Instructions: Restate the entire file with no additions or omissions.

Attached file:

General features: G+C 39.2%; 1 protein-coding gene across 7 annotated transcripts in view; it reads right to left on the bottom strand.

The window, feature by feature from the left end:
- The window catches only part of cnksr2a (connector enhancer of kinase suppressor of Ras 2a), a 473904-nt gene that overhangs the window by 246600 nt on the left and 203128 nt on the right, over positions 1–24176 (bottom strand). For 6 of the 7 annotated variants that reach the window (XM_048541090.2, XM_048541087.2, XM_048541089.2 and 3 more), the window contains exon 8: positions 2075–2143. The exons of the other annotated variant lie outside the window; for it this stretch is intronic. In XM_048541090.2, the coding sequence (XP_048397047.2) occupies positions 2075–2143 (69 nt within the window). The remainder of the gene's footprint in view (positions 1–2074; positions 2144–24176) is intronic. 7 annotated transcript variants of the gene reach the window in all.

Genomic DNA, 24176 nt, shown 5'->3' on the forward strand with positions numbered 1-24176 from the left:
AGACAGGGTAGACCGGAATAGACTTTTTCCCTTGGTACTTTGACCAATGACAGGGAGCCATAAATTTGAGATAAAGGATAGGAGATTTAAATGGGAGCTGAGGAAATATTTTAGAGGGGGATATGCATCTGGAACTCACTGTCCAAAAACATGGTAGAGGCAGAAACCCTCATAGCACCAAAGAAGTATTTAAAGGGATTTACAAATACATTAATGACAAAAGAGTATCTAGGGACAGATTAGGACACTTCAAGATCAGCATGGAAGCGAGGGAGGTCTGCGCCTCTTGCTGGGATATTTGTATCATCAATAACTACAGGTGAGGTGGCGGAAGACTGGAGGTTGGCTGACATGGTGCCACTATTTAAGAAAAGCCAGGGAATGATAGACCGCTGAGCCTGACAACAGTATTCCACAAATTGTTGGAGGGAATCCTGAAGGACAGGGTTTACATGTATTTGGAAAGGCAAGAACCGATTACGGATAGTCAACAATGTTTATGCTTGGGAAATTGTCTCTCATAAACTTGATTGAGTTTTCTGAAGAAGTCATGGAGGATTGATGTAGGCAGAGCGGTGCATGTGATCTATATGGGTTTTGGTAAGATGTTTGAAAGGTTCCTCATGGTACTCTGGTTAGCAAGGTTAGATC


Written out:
General features: G+C 39.2%; 1 protein-coding gene across 7 annotated transcripts in view; it reads right to left on the bottom strand.

The window, feature by feature from the left end:
- The window catches only part of cnksr2a (connector enhancer of kinase suppressor of Ras 2a), a 473904-nt gene that overhangs the window by 246600 nt on the left and 203128 nt on the right, over positions 1–24176 (bottom strand). For 6 of the 7 annotated variants that reach the window (XM_048541090.2, XM_048541087.2, XM_048541089.2 and 3 more), the window contains exon 8: positions 2075–2143. The exons of the other annotated variant lie outside the window; for it this stretch is intronic. In XM_048541090.2, the coding sequence (XP_048397047.2) occupies positions 2075–2143 (69 nt within the window). The remainder of the gene's footprint in view (positions 1–2074; positions 2144–24176) is intronic. 7 annotated transcript variants of the gene reach the window in all.

Genomic DNA, 24176 nt, shown 5'->3' on the forward strand with positions numbered 1-24176 from the left:
AGACAGGGTAGACCGGAATAGACTTTTTCCCTTGGTACTTTGACCAATGACAGGGAGCCATAAATTTGAGATAAAGGATAGGAGATTTAAATGGGAGCTGAGGAAATATTTTAGAGGGGGATATGCATCTGGAACTCACTGTCCAAAAACATGGTAGAGGCAGAAACCCTCATAGCACCAAAGAAGTATTTAAAGGGATTTACAAATACATTAATGACAAAAGAGTATCTAGGGACAGATTAGGACACTTCAAGATCAGCATGGAAGCGAGGGAGGTCTGCGCCTCTTGCTGGGATATTTGTATCATCAATAACTACAGGTGAGGTGGCGGAAGACTGGAGGTTGGCTGACATGGTGCCACTATTTAAGAAAAGCCAGGGAATGATAGACCGCTGAGCCTGACAACAGTATTCCACAAATTGTTGGAGGGAATCCTGAAGGACAGGGTTTACATGTATTTGGAAAGGCAAGAACCGATTACGGATAGTCAACAATGTTTATGCTTGGGAAATTGTCTCTCATAAACTTGATTGAGTTTTCTGAAGAAGTCATGGAGGATTGATGTAGGCAGAGCGGTGCATGTGATCTATATGGGTTTTGGTAAGATGTTTGAAAGGTTCCTCATGGTACTCTGGTTAGCAAGGTTAGATC